Brian Roland: And, from there, I also am trying to look from a product standpoint kind of six months forward. So I’m still guiding six months forward product development and working on those things. But otherwise it’s been really great to see the team take ownership for themselves. And that’s actually a really rewarding thing when you take that kind of leap of faith and step away from the company. And then you see, “Oh my goodness, this thing doesn’t need me.” Well, that’s sad and fulfilling at the same time. Because you’re like, “I built something that has the power to stick around.”

Rob Ristagno: Gotcha. And one thing we’ve heard from other CEOs who have joined us around the campfire is when they’ve taken over for a founder, there’s always a risk that the founder, even though well-intentioned, can kind of swoop in and upset the apple cart, and maybe accidentally undermine the new CEO. What are some things that, everyone’s guilty of it maybe to some extent, but what are some things that you do consciously to try to guard against that? So still adding value, but not stepping on anyone’s toes?

Brian Roland: Yeah. That has taken a lot of discipline. One, to train our people, I’m about I’m about a year and a half in at this point with a CEO running the business, and to train our team to go to our leaders. We made two intentional moves. I was kind of in a president and CEO role. So we divided revenue growth and the functionality around growing revenue specifically to a CEO role. And then we split off operations management and people into a president and COO role.

Rob Ristagno: I see, yeah.

Brian Roland: So we had like a pretty defined split and trained everybody up. And we had two guys that had been with us for a number of years that were well positioned to take on those roles. So the learning curve was steep, but we had a lot of advantages because we had the right people at the right time and place.

Rob Ristagno: What about questions from the audience before we start talking about the social mission, questions from the audience about CEO succession planning.

Audience Member: I was curious to know how you went about the search and finding your successor and what kinds of things you were looking for? But it sounds like you’ve found those internally, is that right?

Brian Roland: That’s right. And it would have been much, much more difficult if we didn’t kind of have the right guy in place now. So 2020 was when those guys stepped into their new leadership roles. In 2017, I intentionally hired a previous CEO of previous companies who had had some exits. He was a friend that was in a mastermind group of mine that had an opening. And I was like, “Dude, you have to come work for us.” And I basically planted him as a mini entrepreneur, as a mini CEO inside each of our kind of four main revenue driver units. And so he had spent the previous three years strategically focusing on each of those revenue units, with the goal at that time to kind of ramp up and take over all of them. Now we didn’t realize at the time that we were going to have him take over all of them from a CEO level. We were thinking more from an executive level, but it all came into place and it would’ve been very difficult otherwise. That’s a pretty big mistake you can make putting the wrong person in that spot.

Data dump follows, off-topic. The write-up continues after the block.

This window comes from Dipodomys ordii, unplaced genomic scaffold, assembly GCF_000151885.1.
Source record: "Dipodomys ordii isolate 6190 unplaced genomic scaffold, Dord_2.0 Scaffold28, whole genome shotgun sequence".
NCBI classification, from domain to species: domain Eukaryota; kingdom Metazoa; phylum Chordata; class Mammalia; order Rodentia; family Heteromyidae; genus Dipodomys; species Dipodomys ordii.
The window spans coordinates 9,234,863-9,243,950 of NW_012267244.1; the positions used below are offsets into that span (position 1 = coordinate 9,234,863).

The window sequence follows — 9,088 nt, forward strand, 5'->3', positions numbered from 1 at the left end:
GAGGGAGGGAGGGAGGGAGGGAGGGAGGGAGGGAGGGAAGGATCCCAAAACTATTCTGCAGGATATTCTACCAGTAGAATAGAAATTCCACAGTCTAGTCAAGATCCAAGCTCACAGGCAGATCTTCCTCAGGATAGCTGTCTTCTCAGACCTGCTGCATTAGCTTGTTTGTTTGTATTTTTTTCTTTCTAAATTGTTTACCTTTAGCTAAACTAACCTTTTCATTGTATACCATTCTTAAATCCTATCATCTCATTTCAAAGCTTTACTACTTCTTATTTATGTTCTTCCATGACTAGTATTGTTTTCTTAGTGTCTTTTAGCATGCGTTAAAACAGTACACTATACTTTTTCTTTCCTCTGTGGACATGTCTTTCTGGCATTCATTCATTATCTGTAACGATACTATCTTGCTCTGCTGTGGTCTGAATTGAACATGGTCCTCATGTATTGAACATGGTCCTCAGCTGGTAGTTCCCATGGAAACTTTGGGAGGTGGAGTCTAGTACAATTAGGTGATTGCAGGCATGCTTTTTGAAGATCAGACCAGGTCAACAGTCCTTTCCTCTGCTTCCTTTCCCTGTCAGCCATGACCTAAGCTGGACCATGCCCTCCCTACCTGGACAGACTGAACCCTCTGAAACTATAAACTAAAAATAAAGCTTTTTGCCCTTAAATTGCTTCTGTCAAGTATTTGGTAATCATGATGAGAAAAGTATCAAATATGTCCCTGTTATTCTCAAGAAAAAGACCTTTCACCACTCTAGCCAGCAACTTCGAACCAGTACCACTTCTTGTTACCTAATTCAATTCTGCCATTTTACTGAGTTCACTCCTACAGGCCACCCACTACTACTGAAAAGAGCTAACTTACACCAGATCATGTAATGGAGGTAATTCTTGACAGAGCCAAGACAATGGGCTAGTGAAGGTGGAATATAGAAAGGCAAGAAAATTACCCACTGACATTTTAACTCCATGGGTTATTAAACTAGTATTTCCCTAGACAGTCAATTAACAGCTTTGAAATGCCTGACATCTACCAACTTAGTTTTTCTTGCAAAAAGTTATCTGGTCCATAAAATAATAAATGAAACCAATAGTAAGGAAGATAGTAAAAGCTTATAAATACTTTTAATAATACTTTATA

Audience Member: And what’s been the hardest thing for you to let go of, that just keeps trying to draw you back in, but you have the discipline to say, “No, I’m not going to go there”?

Brian Roland: Probably the execution of the marketing side of things. So my kind of entrepreneurial product focus, kind of people focus, it all culminates in marketing and communications. And so, not trying to control the narrative and trusting the team to maybe say things with a little different voice than I would have guided before. And I still speak into that some, but that’s for sure the hardest thing for me to let go of is. And for me to realize too, my voice, I haven’t been on the front line of this thing for a long time, so my direction and voice and instincts for what connect to people, I have to realize it may not be as on target as I think it is. So you have to display some trust.

Rob Ristagno: Shifting gears a little bit, let’s hear a little bit more about the social mission part of Abenity, and tell us about the mission itself, and then how Abenity supports that mission.

Brian Roland: Yeah. So in my previous job kind of straight out of college, I was an outside sales guy knocking on doors and selling cell phones. And I did really well. I built a pretty large department within the company I was working for, and was making six figures as kind of a college kid within a couple of years. And I mean, it was great. And for me, it was never about the money, the money always kind of added complexity. It was like one more thing to have to deal with kind of, typical millennial response to money.